Lead Exposure

Lead (pb) is a heavy metal that is poisonous. It can damage the nervous system, kidney, and joints as well as cause birth defects or mental retardation.

The most vulnerable workers to lead exposure are those involved in iron works, demolition work, painting (lead based painting), plumbing, heating and cooling maintenance, electrical work, carpentry, welding, cutting and sanding, or using powered tools without dust collection systems.

Lead can enter the human body through inhalation or injection. Lead dust, fumes, and mist can also be absorbed through the skin.

OSHA has specific lead standards for general industry, shipyards, and the construction industry. These standards require employers to assess exposure to lead and respond accordingly.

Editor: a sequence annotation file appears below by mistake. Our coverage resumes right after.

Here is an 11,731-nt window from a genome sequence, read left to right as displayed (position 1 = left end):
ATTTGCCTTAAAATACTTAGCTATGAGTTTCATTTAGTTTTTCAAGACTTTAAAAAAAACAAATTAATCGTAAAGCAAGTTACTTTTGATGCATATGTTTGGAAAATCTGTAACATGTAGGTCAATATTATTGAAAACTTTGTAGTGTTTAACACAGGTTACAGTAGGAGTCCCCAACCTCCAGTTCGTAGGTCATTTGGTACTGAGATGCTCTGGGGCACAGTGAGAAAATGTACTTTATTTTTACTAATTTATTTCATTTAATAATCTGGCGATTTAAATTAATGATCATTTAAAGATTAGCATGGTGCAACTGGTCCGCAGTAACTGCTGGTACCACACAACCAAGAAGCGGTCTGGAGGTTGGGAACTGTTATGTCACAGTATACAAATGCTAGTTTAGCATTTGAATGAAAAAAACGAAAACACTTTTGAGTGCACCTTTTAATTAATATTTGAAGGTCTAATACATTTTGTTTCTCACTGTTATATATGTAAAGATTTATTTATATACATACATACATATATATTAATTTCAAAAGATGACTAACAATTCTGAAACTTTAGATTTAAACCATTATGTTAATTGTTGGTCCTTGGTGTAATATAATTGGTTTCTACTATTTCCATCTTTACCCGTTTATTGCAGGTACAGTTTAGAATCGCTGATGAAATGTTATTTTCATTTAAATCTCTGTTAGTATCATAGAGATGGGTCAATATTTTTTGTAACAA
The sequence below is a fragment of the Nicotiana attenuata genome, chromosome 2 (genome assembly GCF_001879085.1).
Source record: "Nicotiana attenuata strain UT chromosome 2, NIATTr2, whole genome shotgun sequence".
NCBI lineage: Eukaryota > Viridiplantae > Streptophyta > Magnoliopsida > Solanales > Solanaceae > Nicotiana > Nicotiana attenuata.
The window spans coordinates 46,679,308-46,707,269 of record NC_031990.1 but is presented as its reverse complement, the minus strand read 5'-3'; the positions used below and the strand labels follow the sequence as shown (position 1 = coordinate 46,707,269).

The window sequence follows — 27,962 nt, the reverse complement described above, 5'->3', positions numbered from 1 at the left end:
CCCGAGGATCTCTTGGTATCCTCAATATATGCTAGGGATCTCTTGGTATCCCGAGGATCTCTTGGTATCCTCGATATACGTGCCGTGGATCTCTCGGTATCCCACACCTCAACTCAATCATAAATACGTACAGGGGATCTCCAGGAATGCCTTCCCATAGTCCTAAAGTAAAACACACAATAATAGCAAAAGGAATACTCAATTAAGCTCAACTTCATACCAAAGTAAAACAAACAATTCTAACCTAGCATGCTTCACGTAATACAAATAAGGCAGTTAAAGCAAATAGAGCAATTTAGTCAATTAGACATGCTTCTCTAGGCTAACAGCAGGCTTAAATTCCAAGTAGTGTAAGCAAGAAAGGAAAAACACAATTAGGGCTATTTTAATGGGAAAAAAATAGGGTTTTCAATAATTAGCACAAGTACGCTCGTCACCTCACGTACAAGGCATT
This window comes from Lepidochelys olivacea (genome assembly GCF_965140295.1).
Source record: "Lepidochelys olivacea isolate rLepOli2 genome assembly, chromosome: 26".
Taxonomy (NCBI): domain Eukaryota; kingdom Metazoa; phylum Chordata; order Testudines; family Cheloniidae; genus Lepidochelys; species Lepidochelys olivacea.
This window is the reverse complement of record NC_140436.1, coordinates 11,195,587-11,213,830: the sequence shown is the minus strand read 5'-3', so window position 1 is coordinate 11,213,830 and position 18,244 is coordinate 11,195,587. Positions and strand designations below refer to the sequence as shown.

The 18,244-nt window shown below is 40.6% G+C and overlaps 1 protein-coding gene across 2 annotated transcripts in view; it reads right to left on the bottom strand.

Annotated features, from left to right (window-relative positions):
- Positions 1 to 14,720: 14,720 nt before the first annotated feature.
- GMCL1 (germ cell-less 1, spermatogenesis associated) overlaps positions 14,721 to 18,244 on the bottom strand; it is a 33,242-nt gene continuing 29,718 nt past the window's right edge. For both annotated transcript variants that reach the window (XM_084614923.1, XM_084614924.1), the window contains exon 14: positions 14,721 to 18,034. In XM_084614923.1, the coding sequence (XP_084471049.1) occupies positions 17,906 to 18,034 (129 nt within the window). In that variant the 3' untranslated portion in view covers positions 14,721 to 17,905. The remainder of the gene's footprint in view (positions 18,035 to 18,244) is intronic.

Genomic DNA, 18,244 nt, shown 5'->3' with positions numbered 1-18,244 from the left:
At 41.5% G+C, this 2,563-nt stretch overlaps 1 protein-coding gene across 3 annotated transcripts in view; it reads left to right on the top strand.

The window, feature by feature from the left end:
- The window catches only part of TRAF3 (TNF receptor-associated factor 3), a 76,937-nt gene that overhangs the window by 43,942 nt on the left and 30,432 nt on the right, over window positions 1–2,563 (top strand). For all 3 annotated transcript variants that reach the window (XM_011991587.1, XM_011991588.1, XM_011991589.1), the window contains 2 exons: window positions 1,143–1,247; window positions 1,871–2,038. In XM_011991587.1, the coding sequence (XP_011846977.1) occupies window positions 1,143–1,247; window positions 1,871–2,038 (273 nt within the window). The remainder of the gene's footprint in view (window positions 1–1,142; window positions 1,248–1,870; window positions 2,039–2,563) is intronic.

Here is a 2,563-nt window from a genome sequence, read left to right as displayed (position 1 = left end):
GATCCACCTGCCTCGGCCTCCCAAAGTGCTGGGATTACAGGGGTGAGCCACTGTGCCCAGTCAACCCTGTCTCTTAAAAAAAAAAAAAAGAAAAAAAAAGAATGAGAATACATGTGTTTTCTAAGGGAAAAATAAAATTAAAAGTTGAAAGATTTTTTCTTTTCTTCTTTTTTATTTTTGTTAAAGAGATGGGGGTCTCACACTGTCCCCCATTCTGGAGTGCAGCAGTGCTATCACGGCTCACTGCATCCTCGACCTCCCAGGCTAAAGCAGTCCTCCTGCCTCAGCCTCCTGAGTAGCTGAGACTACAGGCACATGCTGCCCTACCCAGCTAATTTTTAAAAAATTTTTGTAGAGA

PEL (Permissible Exposure Limit) according to OSHA:

(In µg/m3) = 400 divided by hours worked in a day.

  1. Protection:
  • Exposure below 30 µg/m3 of airborne lead (exterior demolition) – must follow general housekeeping rules, wash hands and face, and complete training.
  • Exposure above 30 µg/m3 and below 50 µg/m3 of airborne lead – must follow housekeeping rules, wash hands and face, and complete 2 hours of lead awareness training.
  • Exposure above 50 µg/m3 of airborne lead – must follow housekeeping rules, wash hands and face, and complete lead awareness training. Engineering controls, such as a HEPA vacuum, must be implemented. PPE, signs, and labels must be used, and decontamination facilities must be provided.